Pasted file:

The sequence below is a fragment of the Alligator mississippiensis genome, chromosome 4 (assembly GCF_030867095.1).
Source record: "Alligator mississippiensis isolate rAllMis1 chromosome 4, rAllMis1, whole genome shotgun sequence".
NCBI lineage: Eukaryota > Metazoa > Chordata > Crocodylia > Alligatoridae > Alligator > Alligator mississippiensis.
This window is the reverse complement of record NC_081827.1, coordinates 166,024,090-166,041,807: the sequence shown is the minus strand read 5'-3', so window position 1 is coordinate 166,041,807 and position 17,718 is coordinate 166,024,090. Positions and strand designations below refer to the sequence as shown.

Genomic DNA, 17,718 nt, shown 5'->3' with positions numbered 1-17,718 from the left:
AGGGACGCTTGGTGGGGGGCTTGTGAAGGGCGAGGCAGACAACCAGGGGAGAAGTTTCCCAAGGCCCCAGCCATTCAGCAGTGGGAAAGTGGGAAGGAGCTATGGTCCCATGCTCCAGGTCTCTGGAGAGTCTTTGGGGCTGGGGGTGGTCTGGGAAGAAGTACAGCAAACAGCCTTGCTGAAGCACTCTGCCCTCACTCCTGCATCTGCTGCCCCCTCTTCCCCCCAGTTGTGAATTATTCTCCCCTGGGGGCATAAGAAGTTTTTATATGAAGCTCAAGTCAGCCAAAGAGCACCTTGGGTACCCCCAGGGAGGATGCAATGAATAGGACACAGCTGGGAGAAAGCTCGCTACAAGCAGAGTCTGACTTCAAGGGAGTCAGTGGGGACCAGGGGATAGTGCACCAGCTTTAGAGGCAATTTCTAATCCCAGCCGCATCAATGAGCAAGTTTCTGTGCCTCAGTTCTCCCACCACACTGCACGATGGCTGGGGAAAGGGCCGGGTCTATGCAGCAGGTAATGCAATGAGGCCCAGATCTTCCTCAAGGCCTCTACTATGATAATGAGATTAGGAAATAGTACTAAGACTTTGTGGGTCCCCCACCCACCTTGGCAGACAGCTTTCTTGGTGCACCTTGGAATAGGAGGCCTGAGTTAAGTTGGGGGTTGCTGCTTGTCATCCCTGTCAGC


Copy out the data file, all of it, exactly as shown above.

The sequence below is a fragment of the Alligator mississippiensis genome, chromosome 4 (assembly GCF_030867095.1).
Source record: "Alligator mississippiensis isolate rAllMis1 chromosome 4, rAllMis1, whole genome shotgun sequence".
NCBI lineage: Eukaryota > Metazoa > Chordata > Crocodylia > Alligatoridae > Alligator > Alligator mississippiensis.
This window is the reverse complement of record NC_081827.1, coordinates 166,024,090-166,041,807: the sequence shown is the minus strand read 5'-3', so window position 1 is coordinate 166,041,807 and position 17,718 is coordinate 166,024,090. Positions and strand designations below refer to the sequence as shown.

Genomic DNA, 17,718 nt, shown 5'->3' with positions numbered 1-17,718 from the left:
AGGGACGCTTGGTGGGGGGCTTGTGAAGGGCGAGGCAGACAACCAGGGGAGAAGTTTCCCAAGGCCCCAGCCATTCAGCAGTGGGAAAGTGGGAAGGAGCTATGGTCCCATGCTCCAGGTCTCTGGAGAGTCTTTGGGGCTGGGGGTGGTCTGGGAAGAAGTACAGCAAACAGCCTTGCTGAAGCACTCTGCCCTCACTCCTGCATCTGCTGCCCCCTCTTCCCCCCAGTTGTGAATTATTCTCCCCTGGGGGCATAAGAAGTTTTTATATGAAGCTCAAGTCAGCCAAAGAGCACCTTGGGTACCCCCAGGGAGGATGCAATGAATAGGACACAGCTGGGAGAAAGCTCGCTACAAGCAGAGTCTGACTTCAAGGGAGTCAGTGGGGACCAGGGGATAGTGCACCAGCTTTAGAGGCAATTTCTAATCCCAGCCGCATCAATGAGCAAGTTTCTGTGCCTCAGTTCTCCCACCACACTGCACGATGGCTGGGGAAAGGGCCGGGTCTATGCAGCAGGTAATGCAATGAGGCCCAGATCTTCCTCAAGGCCTCTACTATGATAATGAGATTAGGAAATAGTACTAAGACTTTGTGGGTCCCCCACCCACCTTGGCAGACAGCTTTCTTGGTGCACCTTGGAATAGGAGGCCTGAGTTAAGTTGGGGGTTGCTGCTTGTCATCCCTGTCAGC